Up until seven years again, I had no experience with well and septic living.
I was born and raised in a city and always had access to public sewage treatment systems. Actually, I never even thought about sewage systems until we moved to the country seven years ago and we became responsible for our own septic system.
What is a Septic System?
Septic systems are underground wastewater treatment structures, commonly used in rural areas without centralized sewer systems. They use a combination of nature and technology to treat wastewater from household plumbing produced by bathrooms, kitchen drains, and laundry.
A typical septic system consists of a septic tank and a drain field. The septic tank digests matter and separates floatable matter like oils, grease, and solids from the wastewater.
Why Do We Have to Move the Force Main?
At our home, the septic tank is located on the side of our home, and the drain field is located on the opposite side of the home. They are connected by a force main. A force main is a sewage waste line used to move solid waste output from a pump to the drain field. This force main runs right across our backyard.
Why is this a problem? The force main is interfering with any structural or hardscape work we want to do in our back yard. We wouldn’t want to add any permanent structure on top of the force main in case we ever need to access it. The solution is to relocate the force main to the very back of the yard so we will be free and clear to dig up the backyard without any issues.
I mentioned a big backyard project we are undertaking, the details are still in the works, but I will announce it soon. In the meantime, we are preparing the space for that “backyard project”.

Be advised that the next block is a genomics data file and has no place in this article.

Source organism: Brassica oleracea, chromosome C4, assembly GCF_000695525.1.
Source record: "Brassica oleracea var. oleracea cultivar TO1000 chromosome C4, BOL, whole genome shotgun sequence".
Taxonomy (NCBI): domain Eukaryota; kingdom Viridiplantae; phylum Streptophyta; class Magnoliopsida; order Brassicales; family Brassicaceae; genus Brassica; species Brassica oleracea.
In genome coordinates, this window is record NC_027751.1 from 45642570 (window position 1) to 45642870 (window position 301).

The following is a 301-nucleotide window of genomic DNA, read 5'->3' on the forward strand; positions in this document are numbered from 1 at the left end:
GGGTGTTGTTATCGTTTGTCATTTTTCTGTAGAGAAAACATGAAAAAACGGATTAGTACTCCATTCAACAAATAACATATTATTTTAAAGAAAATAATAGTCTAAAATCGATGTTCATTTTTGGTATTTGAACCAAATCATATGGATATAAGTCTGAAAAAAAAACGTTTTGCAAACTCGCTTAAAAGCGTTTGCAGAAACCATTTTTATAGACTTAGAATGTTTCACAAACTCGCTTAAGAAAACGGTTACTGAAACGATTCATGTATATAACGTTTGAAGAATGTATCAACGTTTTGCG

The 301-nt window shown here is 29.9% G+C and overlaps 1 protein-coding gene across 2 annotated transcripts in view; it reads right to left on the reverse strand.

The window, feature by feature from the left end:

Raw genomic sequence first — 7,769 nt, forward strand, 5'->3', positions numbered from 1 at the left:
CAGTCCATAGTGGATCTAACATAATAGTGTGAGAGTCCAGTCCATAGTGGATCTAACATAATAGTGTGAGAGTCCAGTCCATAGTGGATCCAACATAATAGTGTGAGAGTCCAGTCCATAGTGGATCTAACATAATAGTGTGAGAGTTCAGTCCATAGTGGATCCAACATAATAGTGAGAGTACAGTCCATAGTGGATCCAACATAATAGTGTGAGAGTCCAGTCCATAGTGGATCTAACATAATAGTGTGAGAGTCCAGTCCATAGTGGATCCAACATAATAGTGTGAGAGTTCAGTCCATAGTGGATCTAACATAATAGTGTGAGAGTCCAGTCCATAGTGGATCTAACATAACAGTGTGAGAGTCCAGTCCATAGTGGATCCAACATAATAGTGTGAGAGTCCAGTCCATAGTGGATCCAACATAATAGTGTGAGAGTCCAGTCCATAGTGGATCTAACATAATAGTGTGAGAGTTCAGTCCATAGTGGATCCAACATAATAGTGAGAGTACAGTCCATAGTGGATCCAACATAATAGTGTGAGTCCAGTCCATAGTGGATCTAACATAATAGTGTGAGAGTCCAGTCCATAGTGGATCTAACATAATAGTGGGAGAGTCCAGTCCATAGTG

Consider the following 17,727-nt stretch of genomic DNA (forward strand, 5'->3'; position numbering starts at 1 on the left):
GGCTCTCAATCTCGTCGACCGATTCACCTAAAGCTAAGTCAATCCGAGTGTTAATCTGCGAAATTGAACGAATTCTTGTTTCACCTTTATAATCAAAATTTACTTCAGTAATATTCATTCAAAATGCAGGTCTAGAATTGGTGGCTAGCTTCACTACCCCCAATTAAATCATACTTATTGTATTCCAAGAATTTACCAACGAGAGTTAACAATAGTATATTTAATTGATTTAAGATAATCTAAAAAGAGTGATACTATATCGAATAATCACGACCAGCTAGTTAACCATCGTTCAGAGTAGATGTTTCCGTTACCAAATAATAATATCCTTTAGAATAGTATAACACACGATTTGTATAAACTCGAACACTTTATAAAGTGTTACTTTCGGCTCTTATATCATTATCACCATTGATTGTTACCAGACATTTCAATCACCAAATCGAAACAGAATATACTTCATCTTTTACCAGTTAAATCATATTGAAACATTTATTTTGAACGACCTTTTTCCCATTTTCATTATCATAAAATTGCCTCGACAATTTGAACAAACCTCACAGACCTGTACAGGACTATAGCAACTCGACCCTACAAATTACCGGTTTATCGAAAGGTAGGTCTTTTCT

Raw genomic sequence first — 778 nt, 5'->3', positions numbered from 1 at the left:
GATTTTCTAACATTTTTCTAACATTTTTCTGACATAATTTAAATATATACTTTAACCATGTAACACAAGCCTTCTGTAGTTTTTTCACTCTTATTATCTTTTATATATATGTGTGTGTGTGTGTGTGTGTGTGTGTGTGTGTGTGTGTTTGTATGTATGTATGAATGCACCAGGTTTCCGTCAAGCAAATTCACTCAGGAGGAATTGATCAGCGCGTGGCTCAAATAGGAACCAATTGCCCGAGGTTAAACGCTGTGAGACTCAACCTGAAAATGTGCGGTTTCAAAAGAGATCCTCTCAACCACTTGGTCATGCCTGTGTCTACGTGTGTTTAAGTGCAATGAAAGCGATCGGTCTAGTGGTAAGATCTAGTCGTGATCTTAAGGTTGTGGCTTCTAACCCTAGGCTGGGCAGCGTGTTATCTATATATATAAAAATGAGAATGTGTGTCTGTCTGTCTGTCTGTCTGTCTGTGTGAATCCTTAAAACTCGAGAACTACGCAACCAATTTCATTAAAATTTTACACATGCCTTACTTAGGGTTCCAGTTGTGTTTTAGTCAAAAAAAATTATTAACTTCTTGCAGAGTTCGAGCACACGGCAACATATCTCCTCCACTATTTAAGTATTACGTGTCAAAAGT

Presently, the force main runs across the yard about 20 feet out from where the patio ends. It is being relocated to the back of the yard, out of the way of any structure, stone work or digging.
What is the Process to Move or Relocate a Force Main?
The first step in the process was to locate where the force main presently is located in the yard.
The second step involved staking out the structures that will be added to the yard and hiring a soil engineer to draw up the plans for relocating the force main. Of course, we also need a permit from our county before we can start the work. The engineer was responsible for getting the permit as well.
During this process, I learned that the county used to do the work that the engineer now does. This piece of the process has been privatized, thereby costing the home owner a pretty penny.
After several site visits from the engineer, the septic company, and the health department, the permit was issued and we were approved to begin the work.
Using the drawings from our engineer, flags were set at the location where the new force main will reside.
A large machine was brought into our yard to dig a trench two feet deep into the ground. The trench runs around the outer perimeter of our backyard.
The new force main is layed into the ground.
The digging was all done in one day and the force main was connected the same day. There was no interruption to our septic system, the process was seamless.
We noticed quite a bit of rock was dug up in the process, hope this won’t be too big an issue with the next phase of our project.
The next step is to back fill the trench, but first….
We need a sewer line. The engineer had drawn up the plans to include adding a sewer line. If we add it now, we will avoid having to dig up the space twice…sounds like a great plan and forward thinking.
What do we need a sewer line for? Stay tuned 😉
Our yard is quite a mess right now, and will look a lot worse in a few weeks.
This process took a lot longer than I would have liked, but doing things without rushing “the right way” always takes longer. I believe in the end, it will be worth the effort and we will have avoided additional issues had we decided on taking short cuts or an alternative route. But that remains to be seen I guess 😉
BACKYARD PROJECTS COMPLETED TO DATE
This is part of our larger outdoor project that we started a while back, you may be interested in these other posts.
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